The Lakers came out flat offensively and unorganized defensively, run over with better energy and better execution from a badly wounded Timberwolves team.

While the Lakers struggled through a win in their regular-season finale Sunday against Utah, Minnesota imploded in a game with New Orleans that determined whether the Timberwolves would be the eighth or ninth seed in the West.

First, Jaden McDaniels, one of the best and most versatile perimeter defenders in the NBA, broke his hand when he punched a wall in frustration. Then later in the first half, All-Star center and former defensive player of the year Rudy Gobert swung at teammate Kyle Anderson during a timeout.

Gobert was sent home from the game and suspended.

Without two starters, Minnesota rallied and won that game with star big man Karl-Anthony Towns carrying the load offensively while guard Anthony Edwards made the biggest defensive plays.

“We have fighters,” Minnesota coach Chris Finch said with a laugh before Tuesday’s game when asked about his team’s resilience.

And unsurprisingly, the Timberwolves were the team that swung first.

The Lakers missed 10 of their first 11 shots, Russell starting the string of misses with a three-point shot that was soaked in adrenaline. He had only two points against his former team, though he had eight assists.

Minnesota quickly caught fire, Towns and Taurean Prince, starting for McDaniels, canning threes to help grab early momentum in a game that went back and forth. Minnesota closed the quarter with five straight points and led by 10 early in the second before the Lakers made a push.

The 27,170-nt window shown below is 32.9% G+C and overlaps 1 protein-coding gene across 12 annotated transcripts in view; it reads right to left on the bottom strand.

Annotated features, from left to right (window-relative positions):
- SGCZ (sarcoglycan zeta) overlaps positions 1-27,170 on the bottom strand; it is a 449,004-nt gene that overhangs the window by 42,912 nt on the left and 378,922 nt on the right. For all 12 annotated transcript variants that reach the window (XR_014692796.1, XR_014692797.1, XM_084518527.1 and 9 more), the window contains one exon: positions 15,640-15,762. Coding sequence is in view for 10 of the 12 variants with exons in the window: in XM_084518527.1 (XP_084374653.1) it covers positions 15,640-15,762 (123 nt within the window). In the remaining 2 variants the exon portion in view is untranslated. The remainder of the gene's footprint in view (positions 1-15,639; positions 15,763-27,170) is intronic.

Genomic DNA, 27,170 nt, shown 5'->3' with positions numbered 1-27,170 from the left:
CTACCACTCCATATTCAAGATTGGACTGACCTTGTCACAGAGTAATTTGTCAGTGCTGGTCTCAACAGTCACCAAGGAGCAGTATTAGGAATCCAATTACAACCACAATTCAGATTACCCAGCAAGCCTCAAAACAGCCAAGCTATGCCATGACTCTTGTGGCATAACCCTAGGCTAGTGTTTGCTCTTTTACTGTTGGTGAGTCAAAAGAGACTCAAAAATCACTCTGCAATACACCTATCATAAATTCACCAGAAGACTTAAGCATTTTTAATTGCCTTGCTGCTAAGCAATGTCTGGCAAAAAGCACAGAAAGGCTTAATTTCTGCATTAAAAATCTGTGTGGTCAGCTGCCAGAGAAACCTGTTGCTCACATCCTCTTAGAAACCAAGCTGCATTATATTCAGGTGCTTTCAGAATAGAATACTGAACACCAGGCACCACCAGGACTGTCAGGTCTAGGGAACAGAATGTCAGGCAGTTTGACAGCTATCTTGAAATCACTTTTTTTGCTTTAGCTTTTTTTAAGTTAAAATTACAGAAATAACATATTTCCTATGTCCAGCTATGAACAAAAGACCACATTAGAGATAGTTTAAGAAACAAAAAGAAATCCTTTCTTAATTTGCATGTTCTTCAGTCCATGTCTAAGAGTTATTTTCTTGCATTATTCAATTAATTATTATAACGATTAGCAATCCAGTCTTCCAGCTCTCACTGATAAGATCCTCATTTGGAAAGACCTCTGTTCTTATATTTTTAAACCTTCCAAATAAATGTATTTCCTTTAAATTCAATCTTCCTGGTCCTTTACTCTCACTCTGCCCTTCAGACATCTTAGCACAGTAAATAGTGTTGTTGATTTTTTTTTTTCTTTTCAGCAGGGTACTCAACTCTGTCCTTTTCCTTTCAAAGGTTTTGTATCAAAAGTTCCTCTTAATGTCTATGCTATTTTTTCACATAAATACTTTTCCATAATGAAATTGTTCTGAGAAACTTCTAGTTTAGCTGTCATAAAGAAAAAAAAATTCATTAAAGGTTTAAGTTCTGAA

Minnesota made a 14-2 run to end the half, forcing the Lakers to make an uphill climb after trailing by 11 at intermission.

This whole season, though, has been a Lakers comeback, the team working back from a 2-10 start to ensure crunch time would be played on its home floor in the play-in tournament.

Towns, who starred all night all over the court with Gobert unavailable, picked up his fifth foul early in the fourth quarter, opening the door for the Lakers.

Davis started the comeback, quickly scoring a three-point play that began under the rim. James capped it, hitting a three off a Rui Hachimura screen and tying the game at 95.

With the score tied and less than seven seconds left, James drove baseline, skied and, at the last second, fired the ball to the corner where Schroder stood in front of the Minnesota bench.


But Win 19 would need to wait. Minnesota found Conley open in the far corner, and Davis’ challenge on the shot was too close, his feet landing just inside Conley’s landing area to send the game to overtime.

Hachimura hit a three on the first play of overtime to restart the Lakers. The Timberwolves didn’t score for almost half the period and Prince missed a potential tying three with 12 seconds left.

Two-plus months after saying the Lakers needed to win 19 games to make the playoffs, they finally got there.

“This entire season, we’ve just constantly tried to move forward,” Ham said.

Finally, two Schroder free throws iced it, the hill now climbed, the playoffs ahead of them.

“We took care of business,” James said. “And, we advanced.”

This story originally appeared on LA Times